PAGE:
electronics Australia 1963 make an oscilloscope

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electronics Australia 1963 make an oscilloscope

Postby Harry Dalek » Mon Mar 21, 2011 9:34 pm

Hi Been looking at some old magazines here's a nice one on a scope project
from 1963.
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TV.jpg
First page
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TV 001.jpg
The schematic
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TV 002.jpg
Insides look
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TV 003.jpg
insides look part 2
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TV 004.jpg
last page
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Postby AncientBrit » Tue Mar 22, 2011 6:39 pm

Not a bad circuit.

3 inch tube, Y is direct coupled too.

Regards,

Graham
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Postby Harry Dalek » Tue Mar 22, 2011 9:24 pm

Hi Graham

i have been looking at my magazine collection any thing of interest i am going to scan ...I just found a very simple scope project from 1950 i will post this soon as i scan it.
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Postby Steve Anderson » Tue Mar 22, 2011 10:32 pm

Graham,

It is an unusual arrangement in the vertical channel, I've not seen it done quite like that for a scope before. My only point of concern is does it 'run out of steam', is there enough voltage on the triodes that feed the plates? Those cathode-follower triodes are hung effectively between the +270V HT feed and the +150V feed for the preceding 6BL8s (ECF80s). Just 120V.

However the CRT is being run at its very lowest voltage, approximately -200V on the cathode (via the Focus & Brightness pots) and around +200V on the final anode (pin 8 ) which should be the same as the average voltage of the deflection plates. From the triodes mentioned above this will be roughly half-way between +270 and +150V, around +210V, a total of approx. 410V.

The datasheet limits are 400V min., 800V max. for the DG7-32 or DG7-32/01. From experience with this CRT (it's the same type going into the current monitor and I've used these CRTs before) at less than 500V they are quite dim for a scope really, and useless for displaying a raster. At least 600V is needed and this current version will be somewhere around 700-730V which also reduces the spot size.

Returning to the EA article, I guess it performed as advertised, I just wonder why they used such a low voltage? The transformer is only 110V, rather odd.

Harry, if there's any more like that I would like a copy, but don't go out of your way to scan them.

As for a re-born "Brute", yes there is a vague plan to do that, a lot smaller (within the confines allowed by a 5" electrostatic CRT), I'm thinking of calling it "The Amazon".

One of the reasons the "Brute" was abandoned was simply the daft amount of hardware logic that was going into it. With a micro it's so simple. But a year ago I hadn't programmed anything since the early 80s which were MC6809s.

Long story short time...with Grahams advice I've picked up the baton (the pun wasn't intentional) and I have conceptually distilled all those 16-pin chips into a single 28-pin one, perhaps even smaller. But as I said, it's some way off in the future.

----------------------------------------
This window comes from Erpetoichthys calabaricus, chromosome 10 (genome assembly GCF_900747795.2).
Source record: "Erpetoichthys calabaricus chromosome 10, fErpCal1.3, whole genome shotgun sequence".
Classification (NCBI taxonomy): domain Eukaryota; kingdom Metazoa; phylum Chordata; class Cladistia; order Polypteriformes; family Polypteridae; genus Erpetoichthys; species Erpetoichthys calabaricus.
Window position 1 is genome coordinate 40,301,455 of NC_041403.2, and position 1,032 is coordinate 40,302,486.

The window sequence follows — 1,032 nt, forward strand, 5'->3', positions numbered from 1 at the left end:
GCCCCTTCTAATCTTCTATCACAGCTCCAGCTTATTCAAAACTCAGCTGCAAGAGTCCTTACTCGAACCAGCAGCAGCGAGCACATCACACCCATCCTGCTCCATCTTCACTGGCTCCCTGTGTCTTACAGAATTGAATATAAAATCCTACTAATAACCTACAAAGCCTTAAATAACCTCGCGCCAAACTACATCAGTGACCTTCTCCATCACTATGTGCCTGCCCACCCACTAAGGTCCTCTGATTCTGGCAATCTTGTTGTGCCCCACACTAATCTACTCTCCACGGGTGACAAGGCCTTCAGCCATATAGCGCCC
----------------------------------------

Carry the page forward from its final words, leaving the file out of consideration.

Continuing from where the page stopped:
Steve A.
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Postby Harry Dalek » Tue Mar 22, 2011 10:45 pm

No worries Steve
I love seeing them as well once i put the mag away i forget i had them ,,,this time i scanning them and sharing i hope every one finds them interesting ...i have a few on part tv projects but missing the other mags sort of a tease these ones ! i don't know if others have Slow scan tv circuits you know p7 type projects i love those i find those more interesting than doing it all on computer ...theres no pride in letting these things do all the work .
But what i am getting at please any one reading this that has something of interest get it out and share .
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Postby Steve Anderson » Tue Mar 22, 2011 11:42 pm

It was an item in Electronics Australia that first got me interested in SSTV, sometime in the early 70s. All P7 stuff, the only memories most people used were those between their ears, the largest section of mine is a WOM, (Write-Only-Memory).

A semiconductor version from Signetics (remember them) is attached.

One of the objective was/is that with a tube (CRT) swap the display could change from a NBTV version (P1 phosphor) to a SSTV version (P7 phosphor). I chose the 5ADP1 as I also have the P7 version (5ADP7) and it has a truly flat faceplate.

I agree, with SSTV do it the old way, a la Copthorne McDonald. 102/128 lines, around 7-8 seconds per frame, no colour. That's it!

I do agree though that SSTV (Slow-Scan TeleVision) is a misnomer as it is really a series of stills, not television as we conventionally think of it, yet it's not quite FAX either.

Steve A.
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Postby gary » Wed Mar 23, 2011 9:54 am

Steve Anderson wrote:It was an item in Electronics Australia that first got me interested in SSTV, sometime in the early 70s.


The one in May 1974? I bought that when it came out and have it here now in front of me and I keep it because I still dream of building it 37 years later, dream on...
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Postby Steve Anderson » Wed Mar 23, 2011 12:14 pm

gary wrote:....The one in May 1974?...


Gary, I'm not really sure when, I would have thought it were earlier as in '74 I was at RMIT in Melbourne. As I recall I was still at Technical School when the item I'm thinking of came out...but memories such as mine are not infallible.

If you feel so inclined and have the facilities to do so, I would love to see a scan of it whether it's the item I'm thinking of or not.